Findings

The paper documents evidence that larger firms, firms in GHG-intensive sectors, and highly leveraged firms tend to produce more ecological disclosures. In addition, ecological transparency is higher in countries with an ETS and increases with more stringent environmental regulation. Finally, the authors find little evidence that shareholders of these firms are concerned with this information.

Research limitations/implications

The sample is restricted to the largest firms with relevant carbon profile information. Thus, caution should be exercised when generalizing the inferences.

Practical implications

Sustainability has become one of the most importance topics in business agenda. Firms’ attitude and decision about the ecological transparency will affect internal firm performance, external stakeholder engagement, and policy makers’ attention. It determines the firms’ long-term operation and development.

Originality/value

The study contributes to the literature by utilizing multiple theories to explain ecological transparency. Each of the theories provided only a partial explanation for ecological transparency. Thus, we need to consider the firms’ behaviors from multiple dimensions. In particular, stakeholder theory and institutional theory are the dominant perspectives accounting for managers’ propensity to disclose a firm’s ecological footprint.

Details

Asian Review of Accounting, vol. 24 no. 4
Type: Research Article
ISSN: 1321-7348

Keywords

Article
Publication date: 3 September 2018

Jibriel Elsayih, Qingliang Tang and Yi-Chen Lan

The purpose of this paper is to explore the association between corporate governance (CG) mechanisms and the extensiveness of carbon disclosure.

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Abstract

Purpose

The purpose of this paper is to explore the association between corporate governance (CG) mechanisms and the extensiveness of carbon disclosure.

Design/methodology/approach

This paper uses Ordinary Least Squares (OLS) regression model with data from 2009 to 2012 for largest Australian companies that voluntarily disclose their information to the carbon disclosure project.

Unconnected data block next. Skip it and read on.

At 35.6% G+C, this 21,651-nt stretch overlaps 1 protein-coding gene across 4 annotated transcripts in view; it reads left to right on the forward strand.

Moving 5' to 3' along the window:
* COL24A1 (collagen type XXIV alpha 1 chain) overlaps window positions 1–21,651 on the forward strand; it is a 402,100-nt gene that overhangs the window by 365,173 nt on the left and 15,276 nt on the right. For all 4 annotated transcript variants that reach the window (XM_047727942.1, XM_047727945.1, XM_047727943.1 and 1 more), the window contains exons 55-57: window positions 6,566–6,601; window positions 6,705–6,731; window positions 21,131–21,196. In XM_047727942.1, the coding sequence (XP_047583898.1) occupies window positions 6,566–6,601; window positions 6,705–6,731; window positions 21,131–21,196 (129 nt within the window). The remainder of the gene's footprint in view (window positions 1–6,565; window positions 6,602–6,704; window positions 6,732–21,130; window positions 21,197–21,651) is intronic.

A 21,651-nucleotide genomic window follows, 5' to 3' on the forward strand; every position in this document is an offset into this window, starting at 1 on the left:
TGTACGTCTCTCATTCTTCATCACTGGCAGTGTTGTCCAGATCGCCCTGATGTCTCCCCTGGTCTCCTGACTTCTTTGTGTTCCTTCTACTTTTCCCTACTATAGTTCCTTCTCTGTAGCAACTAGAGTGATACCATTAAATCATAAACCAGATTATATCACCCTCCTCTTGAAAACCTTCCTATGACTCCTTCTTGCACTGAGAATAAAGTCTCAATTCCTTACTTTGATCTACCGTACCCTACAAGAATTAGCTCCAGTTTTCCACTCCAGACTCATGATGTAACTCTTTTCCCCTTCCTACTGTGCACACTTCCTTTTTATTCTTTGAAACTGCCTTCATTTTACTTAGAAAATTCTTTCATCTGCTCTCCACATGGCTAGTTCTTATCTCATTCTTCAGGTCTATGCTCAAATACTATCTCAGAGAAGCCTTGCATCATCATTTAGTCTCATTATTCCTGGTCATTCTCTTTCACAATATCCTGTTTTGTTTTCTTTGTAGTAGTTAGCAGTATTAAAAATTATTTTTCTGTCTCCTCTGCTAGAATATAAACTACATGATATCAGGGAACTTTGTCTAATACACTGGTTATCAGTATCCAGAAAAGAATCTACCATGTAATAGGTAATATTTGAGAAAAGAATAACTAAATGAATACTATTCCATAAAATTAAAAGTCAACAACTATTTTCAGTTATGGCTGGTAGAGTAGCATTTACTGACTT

Findings

The authors find that board independence, board diversity and managerial ownership are significantly correlated with the degree of carbon transparency, while the existence of environmental committee is not.

Practical implications

The findings of this paper should be useful for government and capital market regulators who concern the quality of CG and carbon actions. First, the evidence in this paper suggests that current CG practice that emphasize board diversity and independence seems encouraging an environment friendly decision and adopt carbon reduction initiatives. Second, however, the current version of CG codes need more stress on none financial goals that should help corporate executives to balance value enhancement vis-à-vis ecosystem protection. Finally, another implication for policy-makers is CG should be re-structured so as to motivate firms to pursue long-term sustainable development instead of taking short-sight view of firm performance.

Originality/value

This paper contributes in the increasing body of literature indicating that CG encourages a proactive corporate strategy in general and carbon disclosure in particular. The authors add new empirical evidence which has policy implication that CG should be improved so as to encourage executives to engage in more sustainable development and stakeholder long-term value protection.

Details

Accounting Research Journal, vol. 31 no. 3
Type: Research Article
ISSN: 1030-9616

Keywords

Article
Publication date: 3 October 2016

Qingliang Tang, Huifa Chen and Zhijun Lin

The purpose of this study is to measure the financial reporting quality of 38 main countries (regions) in the world from 2000 to 2014.

3812

Abstract

Purpose

The purpose of this study is to measure the financial reporting quality of 38 main countries (regions) in the world from 2000 to 2014.

Design/methodology/approach

This paper uses six accounting and auditing indicators to construct a comprehensive index for the measurement of country-level financial reporting quality. To test the validity of the methodology, the index to test institutional impacts on national financial reporting quality is used.

Findings

It was found that the results are consistent with the predictions and previous studies. The evidence suggests that the quality measure in this paper is innovative and appropriate and can provide a useful tool for researchers who are concerned with financial reporting quality at the country level.

Originality/value

The study is the first in the literature to use both accounting and auditing data to construct financial reporting quality indicators. The study should help international investors assess investment risks in foreign financial markets so as to make an informed decision. In addition, the diversity of financial reporting practices documented in the paper should prompt market regulators, accounting standard setters and professional accounting bodies to reinforce the efforts on international convergence of accounting and financial reporting standards and practices.